Episode 197: Lessons from Summer Camp
You’re listening to Live Free Creative, an intentional podcast with practical tips for living your life on purpose. I’m your host Miranda Anderson. And I believe in creativity, adventure, curiosity, and the magic of small moments. I hope that every time you listen, you feel empowered and free to live the life that you want.
Hello. Welcome back to Live Free Creative podcast. I’m your host Miranda Anderson. Today’s episode is number 197: Lessons From Summer Camp.
This past week, I spent the weekend hosting Grown Up Summer Camp. The second annual Grown Up Summer Camp. Last year it was on the banks of the Bear River in Idaho. This year it was nestled in the Blue Ridge Mountains in Virginia.
It was so fun. And I will share a little bit about the experiences at camp as well as the three workshops during the four day retreat. And I want to give you an overview from those three workshops so that you can learn and incorporate some of the ideas and advice that was given at camp in your life even if you weren’t able to be at camp.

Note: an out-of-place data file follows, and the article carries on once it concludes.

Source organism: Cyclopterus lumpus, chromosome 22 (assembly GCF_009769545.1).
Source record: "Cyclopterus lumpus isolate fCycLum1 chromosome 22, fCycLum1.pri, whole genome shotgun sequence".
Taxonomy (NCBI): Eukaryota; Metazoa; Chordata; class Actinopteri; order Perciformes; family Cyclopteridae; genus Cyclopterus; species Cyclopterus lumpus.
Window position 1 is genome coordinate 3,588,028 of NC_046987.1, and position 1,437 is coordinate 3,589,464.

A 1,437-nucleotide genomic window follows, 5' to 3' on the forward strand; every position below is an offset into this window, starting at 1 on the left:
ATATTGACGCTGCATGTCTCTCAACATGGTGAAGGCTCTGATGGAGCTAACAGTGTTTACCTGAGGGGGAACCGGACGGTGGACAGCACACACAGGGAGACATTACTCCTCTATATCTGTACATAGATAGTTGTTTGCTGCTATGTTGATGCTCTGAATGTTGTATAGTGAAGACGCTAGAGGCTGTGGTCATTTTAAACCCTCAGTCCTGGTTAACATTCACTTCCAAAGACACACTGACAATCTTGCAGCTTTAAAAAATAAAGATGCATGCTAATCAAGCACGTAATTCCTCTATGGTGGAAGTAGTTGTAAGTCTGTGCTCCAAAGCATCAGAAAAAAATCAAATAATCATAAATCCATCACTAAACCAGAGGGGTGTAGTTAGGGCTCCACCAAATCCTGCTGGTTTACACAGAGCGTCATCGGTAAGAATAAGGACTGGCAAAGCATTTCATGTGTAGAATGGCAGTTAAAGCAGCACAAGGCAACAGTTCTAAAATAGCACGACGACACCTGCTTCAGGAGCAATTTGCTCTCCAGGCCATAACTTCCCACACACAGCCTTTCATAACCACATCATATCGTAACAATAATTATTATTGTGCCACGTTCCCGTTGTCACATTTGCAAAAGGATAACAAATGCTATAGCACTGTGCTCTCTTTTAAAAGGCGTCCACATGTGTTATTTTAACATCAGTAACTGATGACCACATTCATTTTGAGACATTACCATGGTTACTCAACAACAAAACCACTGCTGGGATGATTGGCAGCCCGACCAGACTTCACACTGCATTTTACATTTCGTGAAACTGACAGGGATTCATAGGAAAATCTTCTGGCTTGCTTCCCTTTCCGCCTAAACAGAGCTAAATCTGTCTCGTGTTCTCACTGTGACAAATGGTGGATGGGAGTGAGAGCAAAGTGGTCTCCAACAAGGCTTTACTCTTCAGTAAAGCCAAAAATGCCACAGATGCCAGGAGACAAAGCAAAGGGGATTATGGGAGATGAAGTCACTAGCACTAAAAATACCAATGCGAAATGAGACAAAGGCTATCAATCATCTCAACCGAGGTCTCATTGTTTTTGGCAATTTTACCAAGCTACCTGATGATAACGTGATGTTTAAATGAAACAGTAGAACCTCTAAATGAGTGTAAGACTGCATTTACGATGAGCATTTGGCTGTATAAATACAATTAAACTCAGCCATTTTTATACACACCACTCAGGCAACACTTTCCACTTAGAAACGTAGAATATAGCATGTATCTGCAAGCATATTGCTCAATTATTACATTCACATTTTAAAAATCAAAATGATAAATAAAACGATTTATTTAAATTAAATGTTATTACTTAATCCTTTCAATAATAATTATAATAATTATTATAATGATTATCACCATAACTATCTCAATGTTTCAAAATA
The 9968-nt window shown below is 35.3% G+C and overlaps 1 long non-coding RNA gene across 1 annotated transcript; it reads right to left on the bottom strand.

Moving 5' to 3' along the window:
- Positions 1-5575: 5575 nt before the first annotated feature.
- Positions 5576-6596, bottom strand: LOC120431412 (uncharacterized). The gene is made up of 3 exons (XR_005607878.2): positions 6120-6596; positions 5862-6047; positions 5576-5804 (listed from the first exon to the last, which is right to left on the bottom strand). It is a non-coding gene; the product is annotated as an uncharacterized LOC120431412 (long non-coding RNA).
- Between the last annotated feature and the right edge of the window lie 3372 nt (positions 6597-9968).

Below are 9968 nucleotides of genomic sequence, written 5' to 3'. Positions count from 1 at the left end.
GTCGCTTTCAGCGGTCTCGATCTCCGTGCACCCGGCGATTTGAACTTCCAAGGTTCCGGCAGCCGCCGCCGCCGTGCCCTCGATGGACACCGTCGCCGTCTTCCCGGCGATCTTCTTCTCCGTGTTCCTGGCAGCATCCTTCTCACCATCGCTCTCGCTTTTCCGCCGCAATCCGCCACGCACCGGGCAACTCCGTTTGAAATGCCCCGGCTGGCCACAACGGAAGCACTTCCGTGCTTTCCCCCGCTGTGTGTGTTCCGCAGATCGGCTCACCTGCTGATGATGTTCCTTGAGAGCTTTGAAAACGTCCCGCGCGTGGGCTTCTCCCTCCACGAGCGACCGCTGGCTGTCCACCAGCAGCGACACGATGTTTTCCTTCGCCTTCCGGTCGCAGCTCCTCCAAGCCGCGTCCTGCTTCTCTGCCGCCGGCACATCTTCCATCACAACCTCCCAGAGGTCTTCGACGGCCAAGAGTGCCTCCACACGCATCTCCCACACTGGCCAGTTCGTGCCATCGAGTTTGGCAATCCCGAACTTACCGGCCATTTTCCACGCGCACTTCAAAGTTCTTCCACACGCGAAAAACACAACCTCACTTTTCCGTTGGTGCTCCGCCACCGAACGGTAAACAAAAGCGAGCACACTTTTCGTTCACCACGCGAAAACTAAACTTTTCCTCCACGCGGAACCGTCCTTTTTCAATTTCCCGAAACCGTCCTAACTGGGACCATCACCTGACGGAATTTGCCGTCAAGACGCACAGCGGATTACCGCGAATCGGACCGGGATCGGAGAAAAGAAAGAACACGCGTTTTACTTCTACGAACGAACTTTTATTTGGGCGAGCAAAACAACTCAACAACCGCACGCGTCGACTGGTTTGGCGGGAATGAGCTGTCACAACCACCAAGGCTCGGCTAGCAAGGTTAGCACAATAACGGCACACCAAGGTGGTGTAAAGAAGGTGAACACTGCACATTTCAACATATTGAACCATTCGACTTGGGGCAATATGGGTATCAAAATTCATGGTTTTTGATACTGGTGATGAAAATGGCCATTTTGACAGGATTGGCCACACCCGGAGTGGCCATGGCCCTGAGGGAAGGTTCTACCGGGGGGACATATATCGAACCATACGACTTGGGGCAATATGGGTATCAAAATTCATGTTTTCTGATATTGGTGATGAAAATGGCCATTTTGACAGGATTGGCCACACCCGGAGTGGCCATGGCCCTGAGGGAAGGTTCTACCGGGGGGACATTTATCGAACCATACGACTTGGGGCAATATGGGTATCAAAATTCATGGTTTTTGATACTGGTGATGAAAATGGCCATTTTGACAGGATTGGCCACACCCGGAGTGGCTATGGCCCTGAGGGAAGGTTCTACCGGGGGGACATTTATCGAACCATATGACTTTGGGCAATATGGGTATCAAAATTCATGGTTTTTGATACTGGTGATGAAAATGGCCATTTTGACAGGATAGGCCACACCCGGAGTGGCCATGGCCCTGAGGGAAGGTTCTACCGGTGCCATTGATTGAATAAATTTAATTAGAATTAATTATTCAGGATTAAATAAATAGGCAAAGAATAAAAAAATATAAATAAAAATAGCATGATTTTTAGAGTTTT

Before we jump into all of that, let’s start with a magical adventure moment.
Magical Adventure Moment
On Saturday night, after a true Appalachian dinner of fried cornmeal, dusted trout, collard greens, red beans and rice, and sweet honey cornbread, the group of campers and I set off along the white trail to the bluff.
The forest in the Appalachian mountains is dense and thick with ferns sprouting up along the trail, brushing your ankles. Moss and lichen in every color of green dotting along the pathway and the rocks nearby the trees stretch up into the heavens a hundred feet or more to the highest branches.
And while you can look ahead at the trail and down at your feet, if you’re looking side to side, all you’re gonna catch is greens and trunks and wildness, and the occasional beautiful luminescent dot shining from a firefly. White trail climbs up and up. The switch backs start to feel like a StairMaster.
After 15 minutes, we would pause the group together, breathe heavily. As we waited on our group and then turned and continued the climb through the dense tunnel of trees. The sky was slowly darkening as the sun descended towards the invisible horizon. And we continued to hike a turn onto the road here, a twist onto another trail there.